Personal liberty can't be curtailed illegally: Supreme Court
The court said this as a caution while holding that a person who is already in custody could be ordered to remain in detention (under the National Security Act) only if there was a real possibility that his release on bail would lead to activities prejudicial to public order.
Holding that "there is no prohibition in law to pass detention order in respect of a person already in custody in respect of criminal case", the apex court bench of Justice B.S. Chauhan and Justice Dipak Misra said: "Personal liberty of a person is sacrosanct and state cannot be permitted to take it away without following the procedure prescribed by law..."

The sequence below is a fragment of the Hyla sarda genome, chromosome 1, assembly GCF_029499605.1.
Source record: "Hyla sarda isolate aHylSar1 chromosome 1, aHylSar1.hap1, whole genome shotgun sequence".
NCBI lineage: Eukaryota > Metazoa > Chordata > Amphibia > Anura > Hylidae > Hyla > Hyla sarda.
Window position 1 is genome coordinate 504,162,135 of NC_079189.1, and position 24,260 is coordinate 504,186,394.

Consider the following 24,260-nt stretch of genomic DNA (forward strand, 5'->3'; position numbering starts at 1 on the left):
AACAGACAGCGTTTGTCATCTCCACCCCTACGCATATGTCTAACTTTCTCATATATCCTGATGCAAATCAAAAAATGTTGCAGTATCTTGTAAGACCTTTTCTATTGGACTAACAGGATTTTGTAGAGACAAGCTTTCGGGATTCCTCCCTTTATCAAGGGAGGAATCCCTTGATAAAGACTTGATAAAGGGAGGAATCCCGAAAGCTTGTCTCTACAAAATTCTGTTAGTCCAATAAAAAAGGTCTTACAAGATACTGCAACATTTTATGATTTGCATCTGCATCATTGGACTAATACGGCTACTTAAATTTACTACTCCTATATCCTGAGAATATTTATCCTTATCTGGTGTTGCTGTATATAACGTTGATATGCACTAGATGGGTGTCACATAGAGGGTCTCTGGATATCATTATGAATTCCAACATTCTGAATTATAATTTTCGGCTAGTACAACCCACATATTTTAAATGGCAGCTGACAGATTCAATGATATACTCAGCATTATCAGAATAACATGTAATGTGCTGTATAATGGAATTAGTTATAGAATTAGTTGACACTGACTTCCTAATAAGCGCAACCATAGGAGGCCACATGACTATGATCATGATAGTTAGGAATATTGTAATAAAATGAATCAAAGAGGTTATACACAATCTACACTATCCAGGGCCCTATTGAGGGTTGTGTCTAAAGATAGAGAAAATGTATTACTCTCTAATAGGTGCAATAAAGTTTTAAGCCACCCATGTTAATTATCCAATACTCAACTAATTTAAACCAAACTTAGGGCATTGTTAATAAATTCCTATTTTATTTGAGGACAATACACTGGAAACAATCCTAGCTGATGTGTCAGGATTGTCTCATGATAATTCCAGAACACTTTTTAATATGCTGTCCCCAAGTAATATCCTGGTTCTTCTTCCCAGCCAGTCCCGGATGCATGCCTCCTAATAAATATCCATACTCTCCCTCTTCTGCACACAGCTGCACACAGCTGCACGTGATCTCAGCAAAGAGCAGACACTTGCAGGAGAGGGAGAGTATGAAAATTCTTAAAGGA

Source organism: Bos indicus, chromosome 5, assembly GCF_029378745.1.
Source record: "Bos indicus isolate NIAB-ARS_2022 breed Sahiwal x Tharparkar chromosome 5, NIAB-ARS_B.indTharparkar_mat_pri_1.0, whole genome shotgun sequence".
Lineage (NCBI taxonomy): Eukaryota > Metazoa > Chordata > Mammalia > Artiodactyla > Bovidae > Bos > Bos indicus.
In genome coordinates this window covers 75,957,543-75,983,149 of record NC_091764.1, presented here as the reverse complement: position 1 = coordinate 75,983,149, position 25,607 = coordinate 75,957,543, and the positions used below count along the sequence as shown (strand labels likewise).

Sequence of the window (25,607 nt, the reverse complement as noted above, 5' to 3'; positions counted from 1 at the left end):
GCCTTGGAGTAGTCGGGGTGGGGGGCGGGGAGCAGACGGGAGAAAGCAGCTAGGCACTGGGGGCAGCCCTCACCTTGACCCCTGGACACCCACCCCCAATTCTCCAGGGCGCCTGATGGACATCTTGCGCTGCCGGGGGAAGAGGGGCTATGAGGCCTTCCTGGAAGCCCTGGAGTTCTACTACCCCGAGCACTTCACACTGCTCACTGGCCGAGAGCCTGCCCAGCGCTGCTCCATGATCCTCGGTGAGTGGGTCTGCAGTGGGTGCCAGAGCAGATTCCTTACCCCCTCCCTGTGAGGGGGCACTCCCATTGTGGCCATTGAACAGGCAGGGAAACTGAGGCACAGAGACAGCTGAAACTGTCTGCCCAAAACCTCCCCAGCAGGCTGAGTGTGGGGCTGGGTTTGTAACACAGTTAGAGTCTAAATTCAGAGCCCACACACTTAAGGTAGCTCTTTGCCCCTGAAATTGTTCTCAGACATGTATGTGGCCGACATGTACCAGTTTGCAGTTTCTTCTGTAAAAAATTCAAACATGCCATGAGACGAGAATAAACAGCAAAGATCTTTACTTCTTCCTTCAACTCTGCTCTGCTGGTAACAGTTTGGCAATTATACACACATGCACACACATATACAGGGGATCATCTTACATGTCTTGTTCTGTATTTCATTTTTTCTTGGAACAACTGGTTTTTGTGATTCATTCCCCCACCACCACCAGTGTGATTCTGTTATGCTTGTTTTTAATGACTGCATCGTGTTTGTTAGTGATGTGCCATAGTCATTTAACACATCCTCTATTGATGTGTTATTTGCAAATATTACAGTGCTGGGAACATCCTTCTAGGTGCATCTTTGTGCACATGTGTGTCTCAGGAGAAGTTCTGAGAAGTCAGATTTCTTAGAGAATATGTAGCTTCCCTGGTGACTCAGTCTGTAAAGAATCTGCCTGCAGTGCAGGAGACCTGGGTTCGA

Pronouncing the verdict, Justice Chauhan said any encroachment on personal liberty by the state without following the procedure prescribed under law would violate the fundamental rights of the constitution.
While permitting the courts to order detention of a person already in jail, the court said that such an order could be passed only if there was "reliable material" to believe that there was a real possibility that his release on bail could affect public order.